HAVING consulted the College of Consultors, His Grace Most Reverend…
To everything there is a season, and a time to every purpose under the heaven. As we enter into the liturgical season of Advent, we begin a new liturgical cycle. The four weeks of the season will lead us to be more aware of ourselves, our sinful state and our will to repent. The cycle will also fill us with joyful hope, the birth of Jesus Christ.
Advent reminds us to be alert and ready at all times to meet God. We recognize that He is present in several ways – in the community, in the Scriptures and in a most remarkable way in the Eucharist, becoming the very person and presence of Christ. The coming of Jesus is beautifully linked with every Mass, for Christ comes again when we gather for Eucharist.
We must be intentionally aware, no matter how busy we may be and the heavy burdens we bear that God is always near us. He shows us his love in ways that we may not see. He showers his blessings in abundance upon us through various means. Freely he has given us and freely he asks us to give.
What is the perfect gift? It is the gift of God’s only Son whose birth we prepare to celebrate. May we show our gratitude by sharing our gifts with others, allowing God’s light to shine through us to those most in need. Our Holy Father, Pope Francis has been most vocal in urging the people of faith to always extend a hand to the lost, least, last and the lonely.
I cite the gist of Pope Francis’ sermon 15 Feb 2015 that the Roman Catholic Church must be open and welcoming, whatever the cost. He urged the cardinals to move more towards reaching out to the poor and the social outcasts. ‘We will not find the Lord unless we truly accept the marginalised. We should see the ‘crucified Lord’ in the hungry, the displaced, those in prison or even those who have lost their faith. A total openness to serving others is our hallmark.’
Let us remind ourselves that as followers of Christ, we should always be ‘reaching out’ to other people regardless of their faith. We have to live by example, good deeds and charity when relating to people.
In the early part of the year, the plight of thousands of Rohingya and Bangladeshi boat people stranded at the open sea of Malaysia hoping to seek refuge in our nation, Thailand and Indonesia, initially rejected were eventually given temporary shelter. Mass graves of migrants and suspected human trafficking detention camps were discovered at the northern tip of West Malaysia bordering Thailand is a cause of concern for all people. It’s simply unimaginable how such inhumane harm could be inflicted on other fellow beings.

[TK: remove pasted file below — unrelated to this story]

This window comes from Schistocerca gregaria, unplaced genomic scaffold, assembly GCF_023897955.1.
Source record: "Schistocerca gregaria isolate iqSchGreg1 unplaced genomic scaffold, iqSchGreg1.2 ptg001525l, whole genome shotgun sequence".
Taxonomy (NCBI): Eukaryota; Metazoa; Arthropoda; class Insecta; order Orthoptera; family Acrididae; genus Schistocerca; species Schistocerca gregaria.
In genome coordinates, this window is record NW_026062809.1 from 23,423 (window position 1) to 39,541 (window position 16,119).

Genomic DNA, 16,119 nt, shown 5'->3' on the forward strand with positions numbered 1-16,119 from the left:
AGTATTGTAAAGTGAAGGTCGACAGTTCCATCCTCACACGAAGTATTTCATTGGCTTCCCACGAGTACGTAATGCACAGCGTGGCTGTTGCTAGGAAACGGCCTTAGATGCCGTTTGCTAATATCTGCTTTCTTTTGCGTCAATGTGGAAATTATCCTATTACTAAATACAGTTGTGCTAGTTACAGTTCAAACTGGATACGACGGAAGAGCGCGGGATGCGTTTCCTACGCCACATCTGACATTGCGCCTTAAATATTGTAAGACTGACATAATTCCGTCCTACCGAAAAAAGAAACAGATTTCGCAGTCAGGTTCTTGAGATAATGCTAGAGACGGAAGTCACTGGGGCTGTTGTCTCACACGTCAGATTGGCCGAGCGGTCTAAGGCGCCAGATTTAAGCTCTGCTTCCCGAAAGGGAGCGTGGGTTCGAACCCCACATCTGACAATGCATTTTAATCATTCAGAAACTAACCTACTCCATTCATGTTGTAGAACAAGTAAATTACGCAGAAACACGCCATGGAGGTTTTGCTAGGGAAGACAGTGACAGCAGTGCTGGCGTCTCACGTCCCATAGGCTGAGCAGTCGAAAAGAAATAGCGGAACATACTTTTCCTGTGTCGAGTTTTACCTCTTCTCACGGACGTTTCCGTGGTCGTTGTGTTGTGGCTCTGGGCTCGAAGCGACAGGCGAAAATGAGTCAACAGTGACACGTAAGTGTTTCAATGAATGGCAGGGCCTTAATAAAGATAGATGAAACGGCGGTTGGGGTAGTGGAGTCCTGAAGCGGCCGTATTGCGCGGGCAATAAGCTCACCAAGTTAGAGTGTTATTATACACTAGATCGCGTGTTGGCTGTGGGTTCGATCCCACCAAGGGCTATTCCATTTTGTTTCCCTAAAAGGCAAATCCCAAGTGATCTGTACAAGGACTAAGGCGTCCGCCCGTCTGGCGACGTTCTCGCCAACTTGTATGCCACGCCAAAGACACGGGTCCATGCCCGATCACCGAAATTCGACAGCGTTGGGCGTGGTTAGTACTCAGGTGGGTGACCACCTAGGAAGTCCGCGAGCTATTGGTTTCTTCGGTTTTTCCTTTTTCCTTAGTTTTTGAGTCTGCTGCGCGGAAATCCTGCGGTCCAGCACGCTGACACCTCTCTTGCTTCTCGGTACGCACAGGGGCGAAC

In April, a 7.8 magnitude earthquake hit the Himalayan nation killing thousands of people and destroying thousands of houses. The tragedy drew the attention of the international community. Relief work and aids came pouring in to help the devastated nation.
The 5.9 magnitude earthquake that shook Mount Kinabalu and its surrounding areas in early June of the year claimed the lives of 18 victims, left so many people in pain, hurt and despair. The aftermath with muddy flash floods hitting riverside villages in and around Ranau had caused undue hardship to the kampong folks. It was indeed a dark chapter in the history of Sabah.
Looking at the brighter side, the calamities moved many quarters coming forward to extend a helping hand to alleviate their plights. The loving concern of the people is a sign of Hope, hope of the coming of Christ. Charity is at the center of our Church’s mission. Our charitable work reminds those who suffer that they are never alone.
The Pope’s discourse at the Close of the Synod on Family called on all to proclaim the Gospel to the men and women of today. We are to defend the family from ideological and individualistic assaults amidst the challenge of the richness of our diversity, seeking always to embrace the goodness and mercy of God.
We continue to gaze at the image of the Holy Family as we await the coming of our Lord Jesus so as to prepare ourselves and our family spiritually for the event. This way, we will build up our family, an integral component of our Christian community. By this, we may proclaim the mystery of family love as authentic witnesses.
The Extraordinary Jubilee Year of Mercy, to be launched on 8 December 2015 is a timely event for all us to turn our eyes to the centre, the Mercy of God. Let us be bearer of the Word of the Lord: ‘Be merciful, even as your Father is merciful’ (Lk 6:36) and bring others into contact with the compassionate Mercy that saves. In this moment of Mercy, let us manifest the Mercy of God for all mankind in words and deeds.
Like Blessed Mother Teresa said, ‘we shall need the hands of Christ to touch these bodies wounded by pain and suffering. Intense love does not measure – it just gives. Let us move forth to give and share our treasure, not merely during this season but throughout our life. That way, we will have a blessed, meaningful and fruitful Advent and certainly will enable us to celebrate the glorious birth of our Saviour.
May this time of Advent be an opportunity for us to pause and spend time with Jesus, who is, who was, and who will be.